Esterbrook M2 and The Veteran Stylo

 

A couple of points of interest today: first is this beautiful American stylo stamped “The Veteran”. The hard rubber is coal-black and shining, the engine-turned pattern is sharp enough to cut you and the gold plating on the barrel bands is pristine. Both in general shape and in detail this instrument appears to be old. The rope-work before the front band speaks of the late nineteenth century to me – at least that’s how I would date it on a fountain pen. It’s a real gem and I would appreciate any comments or advice on this little mystery.

 

Esterbrooks are not uncommon here in Britain but it’s usually the J-types one sees. This pen, the M2, broke with tradition in a variety of ways. Made after 1950 the M2 was created from a softer plastic than the utterly impervious J-type. Thus many have lost the information imprinted on the barrel but this one has not. It was made in Canada; I have seen English-made ones too. The Parker 51 was a major contributor to the popularity of the metal cap. This pen’s cap is very handsome with its machined finish and indented top. The smooth band at the base of the cap is a reminder of the actual cap rings of the past. Someone has compared the indent in the cap to that of a gentleman’s hat and that’s accurate. It is a style that has remained unique to this pen.

Mixing metal and plastic threaded closures has not proved to be a good idea. Swan, with their plastic caps and brass barrel threads reverted to all-around plastic, possibly because of cost but almost certainly because of damage to the cap also. This reverse arrangement has not worked out well either. Some M2s no longer close well though this one does.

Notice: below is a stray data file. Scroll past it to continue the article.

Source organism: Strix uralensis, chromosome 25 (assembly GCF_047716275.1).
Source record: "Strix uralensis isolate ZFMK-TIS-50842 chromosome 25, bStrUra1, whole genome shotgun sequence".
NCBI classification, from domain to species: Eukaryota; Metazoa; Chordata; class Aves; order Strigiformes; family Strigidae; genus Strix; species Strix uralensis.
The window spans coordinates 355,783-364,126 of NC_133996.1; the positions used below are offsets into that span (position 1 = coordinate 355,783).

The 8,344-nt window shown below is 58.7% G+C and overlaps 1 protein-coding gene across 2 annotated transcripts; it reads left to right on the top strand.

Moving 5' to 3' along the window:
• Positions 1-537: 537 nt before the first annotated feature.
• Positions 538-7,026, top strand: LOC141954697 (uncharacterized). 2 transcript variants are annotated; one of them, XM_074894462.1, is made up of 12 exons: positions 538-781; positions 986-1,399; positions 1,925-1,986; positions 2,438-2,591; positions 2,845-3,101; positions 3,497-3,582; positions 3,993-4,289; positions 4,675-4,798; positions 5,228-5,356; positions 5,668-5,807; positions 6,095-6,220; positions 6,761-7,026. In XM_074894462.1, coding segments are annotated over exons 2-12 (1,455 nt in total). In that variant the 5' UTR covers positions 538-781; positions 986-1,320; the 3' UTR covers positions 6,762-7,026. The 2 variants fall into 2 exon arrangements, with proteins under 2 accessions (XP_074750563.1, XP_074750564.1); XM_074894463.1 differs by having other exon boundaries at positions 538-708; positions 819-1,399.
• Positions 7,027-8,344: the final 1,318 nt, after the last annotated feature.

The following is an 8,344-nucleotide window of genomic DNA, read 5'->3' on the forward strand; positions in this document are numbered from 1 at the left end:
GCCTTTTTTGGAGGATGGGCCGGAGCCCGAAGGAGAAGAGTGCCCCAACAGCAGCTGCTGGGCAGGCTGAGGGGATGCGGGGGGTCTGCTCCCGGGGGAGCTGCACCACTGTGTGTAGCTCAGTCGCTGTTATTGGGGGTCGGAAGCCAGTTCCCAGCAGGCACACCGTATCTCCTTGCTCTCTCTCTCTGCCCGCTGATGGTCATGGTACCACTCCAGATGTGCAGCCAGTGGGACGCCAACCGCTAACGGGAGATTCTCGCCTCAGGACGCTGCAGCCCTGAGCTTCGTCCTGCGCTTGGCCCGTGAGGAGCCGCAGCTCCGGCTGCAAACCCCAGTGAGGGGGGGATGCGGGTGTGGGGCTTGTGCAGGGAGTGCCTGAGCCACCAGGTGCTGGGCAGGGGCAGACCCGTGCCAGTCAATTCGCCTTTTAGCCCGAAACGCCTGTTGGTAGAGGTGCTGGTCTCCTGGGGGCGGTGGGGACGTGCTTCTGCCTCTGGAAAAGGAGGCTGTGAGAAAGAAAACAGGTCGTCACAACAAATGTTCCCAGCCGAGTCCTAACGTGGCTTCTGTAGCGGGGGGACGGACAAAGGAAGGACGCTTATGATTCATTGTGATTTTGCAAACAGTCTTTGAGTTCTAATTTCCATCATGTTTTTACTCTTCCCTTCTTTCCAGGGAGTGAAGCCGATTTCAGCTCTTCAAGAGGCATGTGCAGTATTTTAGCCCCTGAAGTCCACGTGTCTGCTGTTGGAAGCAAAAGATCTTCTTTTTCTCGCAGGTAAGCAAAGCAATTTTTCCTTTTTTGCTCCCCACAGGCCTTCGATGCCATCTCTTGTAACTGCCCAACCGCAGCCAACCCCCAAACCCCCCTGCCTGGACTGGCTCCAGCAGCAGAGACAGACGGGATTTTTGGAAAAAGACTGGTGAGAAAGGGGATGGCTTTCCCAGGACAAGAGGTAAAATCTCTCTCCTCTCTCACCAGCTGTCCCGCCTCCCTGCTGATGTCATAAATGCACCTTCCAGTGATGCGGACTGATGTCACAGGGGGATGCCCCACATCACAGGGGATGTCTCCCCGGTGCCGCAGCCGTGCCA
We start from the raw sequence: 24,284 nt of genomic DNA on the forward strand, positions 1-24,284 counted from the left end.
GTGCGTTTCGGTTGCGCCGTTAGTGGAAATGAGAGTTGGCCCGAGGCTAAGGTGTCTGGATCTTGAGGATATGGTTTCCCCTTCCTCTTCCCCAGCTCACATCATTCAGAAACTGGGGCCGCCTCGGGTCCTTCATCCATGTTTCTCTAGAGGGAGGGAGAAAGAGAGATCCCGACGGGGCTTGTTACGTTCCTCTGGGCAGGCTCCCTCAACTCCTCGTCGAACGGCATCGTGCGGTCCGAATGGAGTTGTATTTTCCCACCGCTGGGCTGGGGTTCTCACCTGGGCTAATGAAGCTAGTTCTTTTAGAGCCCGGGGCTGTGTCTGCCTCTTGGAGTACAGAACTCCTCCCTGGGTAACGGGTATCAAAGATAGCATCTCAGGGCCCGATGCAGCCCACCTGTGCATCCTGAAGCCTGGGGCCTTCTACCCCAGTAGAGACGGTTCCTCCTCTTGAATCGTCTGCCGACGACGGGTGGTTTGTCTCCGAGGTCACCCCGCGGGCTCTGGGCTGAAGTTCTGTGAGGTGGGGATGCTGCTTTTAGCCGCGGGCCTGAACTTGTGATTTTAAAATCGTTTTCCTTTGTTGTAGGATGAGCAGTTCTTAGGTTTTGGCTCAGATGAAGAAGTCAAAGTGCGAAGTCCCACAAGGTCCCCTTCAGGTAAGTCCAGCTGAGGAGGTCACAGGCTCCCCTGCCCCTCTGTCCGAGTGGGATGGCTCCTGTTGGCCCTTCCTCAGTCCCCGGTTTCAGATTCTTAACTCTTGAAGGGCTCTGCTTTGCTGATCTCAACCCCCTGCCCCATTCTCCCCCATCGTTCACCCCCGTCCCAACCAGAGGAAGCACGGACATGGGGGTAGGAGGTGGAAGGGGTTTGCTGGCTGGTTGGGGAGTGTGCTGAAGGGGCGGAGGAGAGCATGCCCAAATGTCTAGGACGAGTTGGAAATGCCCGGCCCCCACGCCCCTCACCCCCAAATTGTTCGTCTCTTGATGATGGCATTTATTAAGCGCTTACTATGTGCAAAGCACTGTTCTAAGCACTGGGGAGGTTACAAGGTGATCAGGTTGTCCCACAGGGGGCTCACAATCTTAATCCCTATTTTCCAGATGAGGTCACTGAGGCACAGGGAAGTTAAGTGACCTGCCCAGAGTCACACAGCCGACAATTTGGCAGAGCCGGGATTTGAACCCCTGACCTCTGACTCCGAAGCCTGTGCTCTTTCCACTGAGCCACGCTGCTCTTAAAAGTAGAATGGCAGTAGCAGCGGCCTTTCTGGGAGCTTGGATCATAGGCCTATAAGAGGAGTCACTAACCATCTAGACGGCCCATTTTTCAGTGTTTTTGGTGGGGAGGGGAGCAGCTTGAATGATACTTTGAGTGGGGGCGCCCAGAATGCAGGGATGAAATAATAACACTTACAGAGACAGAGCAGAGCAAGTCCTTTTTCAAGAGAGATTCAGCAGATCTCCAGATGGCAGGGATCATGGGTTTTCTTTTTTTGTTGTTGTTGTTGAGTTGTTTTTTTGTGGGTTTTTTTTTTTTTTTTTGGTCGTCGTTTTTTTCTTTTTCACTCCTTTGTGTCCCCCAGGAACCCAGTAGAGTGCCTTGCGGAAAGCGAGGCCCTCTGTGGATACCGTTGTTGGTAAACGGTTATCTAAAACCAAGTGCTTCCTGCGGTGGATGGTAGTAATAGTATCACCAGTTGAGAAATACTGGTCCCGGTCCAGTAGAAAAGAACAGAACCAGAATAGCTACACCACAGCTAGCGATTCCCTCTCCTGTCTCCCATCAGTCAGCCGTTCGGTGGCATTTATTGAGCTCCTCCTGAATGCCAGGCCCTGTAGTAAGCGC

In another change Esterbrook has gone for the squeeze-filler. It’s well made and very similar to Parker’s Aerometric. It appears to be equally successful though the sac is not as durable and needs replaced from time to time.

The one place where tradition won was in the choice of the Renew screw-in nib. This one is a 2556 – a firm fine. Plastic threads and soft plastic ensure that this pen is not quite the equal of the admirable J, but it’s an excellent pen nonetheless. It’s less often seen than its predecessor not because of any great inferiority but because the times were against it. It was not only competing against other fountain pens but against the ballpoint.

My thanks to Paul S for both of these writing instruments.

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